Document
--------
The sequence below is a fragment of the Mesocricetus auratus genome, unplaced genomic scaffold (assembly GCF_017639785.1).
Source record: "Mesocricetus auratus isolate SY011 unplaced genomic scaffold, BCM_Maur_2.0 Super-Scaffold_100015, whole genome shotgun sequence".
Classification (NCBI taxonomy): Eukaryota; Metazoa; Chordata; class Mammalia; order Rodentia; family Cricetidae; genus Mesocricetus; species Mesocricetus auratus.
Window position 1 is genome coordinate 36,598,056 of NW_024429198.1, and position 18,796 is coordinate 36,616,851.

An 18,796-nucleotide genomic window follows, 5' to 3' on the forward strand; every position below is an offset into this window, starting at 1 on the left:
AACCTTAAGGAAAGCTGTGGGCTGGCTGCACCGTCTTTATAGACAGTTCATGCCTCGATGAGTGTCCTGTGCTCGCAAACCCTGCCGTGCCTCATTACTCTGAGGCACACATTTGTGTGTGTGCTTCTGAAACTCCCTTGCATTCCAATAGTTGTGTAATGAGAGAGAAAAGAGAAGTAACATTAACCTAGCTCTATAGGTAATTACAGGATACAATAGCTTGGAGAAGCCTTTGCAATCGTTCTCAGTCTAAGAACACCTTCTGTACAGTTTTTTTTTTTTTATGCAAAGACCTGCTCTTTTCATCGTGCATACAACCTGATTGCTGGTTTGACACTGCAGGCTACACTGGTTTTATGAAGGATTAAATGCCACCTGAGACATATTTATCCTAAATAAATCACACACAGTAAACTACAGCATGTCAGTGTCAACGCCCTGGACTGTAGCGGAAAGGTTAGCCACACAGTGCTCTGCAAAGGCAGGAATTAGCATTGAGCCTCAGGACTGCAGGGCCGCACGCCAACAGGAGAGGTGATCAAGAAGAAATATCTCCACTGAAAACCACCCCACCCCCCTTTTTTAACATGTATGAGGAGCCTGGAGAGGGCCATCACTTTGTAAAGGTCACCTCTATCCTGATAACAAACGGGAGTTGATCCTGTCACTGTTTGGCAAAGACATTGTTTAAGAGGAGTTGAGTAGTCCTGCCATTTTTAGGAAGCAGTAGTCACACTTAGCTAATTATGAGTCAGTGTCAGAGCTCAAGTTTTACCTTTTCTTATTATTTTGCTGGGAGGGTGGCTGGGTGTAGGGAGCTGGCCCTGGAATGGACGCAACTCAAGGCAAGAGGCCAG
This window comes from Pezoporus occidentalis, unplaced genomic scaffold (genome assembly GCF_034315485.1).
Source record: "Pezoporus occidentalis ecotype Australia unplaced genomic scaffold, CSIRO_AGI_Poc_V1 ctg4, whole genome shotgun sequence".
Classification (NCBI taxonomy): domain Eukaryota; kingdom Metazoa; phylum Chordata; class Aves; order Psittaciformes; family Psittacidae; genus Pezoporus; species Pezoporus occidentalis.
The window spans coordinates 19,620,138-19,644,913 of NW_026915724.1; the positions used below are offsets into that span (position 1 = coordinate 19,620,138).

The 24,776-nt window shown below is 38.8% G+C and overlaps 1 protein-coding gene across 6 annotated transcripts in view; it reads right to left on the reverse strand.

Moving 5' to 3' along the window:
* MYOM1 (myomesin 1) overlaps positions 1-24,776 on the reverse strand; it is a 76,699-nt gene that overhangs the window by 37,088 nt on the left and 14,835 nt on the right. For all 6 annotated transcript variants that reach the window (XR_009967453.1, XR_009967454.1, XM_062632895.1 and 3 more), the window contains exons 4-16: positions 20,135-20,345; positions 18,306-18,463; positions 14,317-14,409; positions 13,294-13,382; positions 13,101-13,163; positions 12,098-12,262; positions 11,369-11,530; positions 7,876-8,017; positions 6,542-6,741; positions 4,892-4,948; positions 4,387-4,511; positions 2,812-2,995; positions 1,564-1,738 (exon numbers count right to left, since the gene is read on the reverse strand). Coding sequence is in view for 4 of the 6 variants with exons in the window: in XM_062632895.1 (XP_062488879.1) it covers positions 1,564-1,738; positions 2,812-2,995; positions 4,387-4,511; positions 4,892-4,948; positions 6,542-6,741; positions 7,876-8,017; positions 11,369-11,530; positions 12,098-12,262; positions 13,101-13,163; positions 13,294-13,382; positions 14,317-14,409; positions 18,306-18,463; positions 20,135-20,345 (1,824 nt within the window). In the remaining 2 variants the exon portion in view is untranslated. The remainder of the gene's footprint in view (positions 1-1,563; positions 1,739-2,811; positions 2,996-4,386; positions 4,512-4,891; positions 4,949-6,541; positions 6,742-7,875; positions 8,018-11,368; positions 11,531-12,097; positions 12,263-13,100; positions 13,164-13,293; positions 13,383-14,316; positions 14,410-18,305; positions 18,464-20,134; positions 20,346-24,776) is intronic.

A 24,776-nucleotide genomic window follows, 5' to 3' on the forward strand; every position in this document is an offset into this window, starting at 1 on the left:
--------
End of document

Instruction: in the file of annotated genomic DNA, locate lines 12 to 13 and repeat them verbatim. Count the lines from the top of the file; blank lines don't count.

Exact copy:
Moving 5' to 3' along the window:
* MYOM1 (myomesin 1) overlaps positions 1-24,776 on the reverse strand; it is a 76,699-nt gene that overhangs the window by 37,088 nt on the left and 14,835 nt on the right. For all 6 annotated transcript variants that reach the window (XR_009967453.1, XR_009967454.1, XM_062632895.1 and 3 more), the window contains exons 4-16: positions 20,135-20,345; positions 18,306-18,463; positions 14,317-14,409; positions 13,294-13,382; positions 13,101-13,163; positions 12,098-12,262; positions 11,369-11,530; positions 7,876-8,017; positions 6,542-6,741; positions 4,892-4,948; positions 4,387-4,511; positions 2,812-2,995; positions 1,564-1,738 (exon numbers count right to left, since the gene is read on the reverse strand). Coding sequence is in view for 4 of the 6 variants with exons in the window: in XM_062632895.1 (XP_062488879.1) it covers positions 1,564-1,738; positions 2,812-2,995; positions 4,387-4,511; positions 4,892-4,948; positions 6,542-6,741; positions 7,876-8,017; positions 11,369-11,530; positions 12,098-12,262; positions 13,101-13,163; positions 13,294-13,382; positions 14,317-14,409; positions 18,306-18,463; positions 20,135-20,345 (1,824 nt within the window). In the remaining 2 variants the exon portion in view is untranslated. The remainder of the gene's footprint in view (positions 1-1,563; positions 1,739-2,811; positions 2,996-4,386; positions 4,512-4,891; positions 4,949-6,541; positions 6,742-7,875; positions 8,018-11,368; positions 11,531-12,097; positions 12,263-13,100; positions 13,164-13,293; positions 13,383-14,316; positions 14,410-18,305; positions 18,464-20,134; positions 20,346-24,776) is intronic.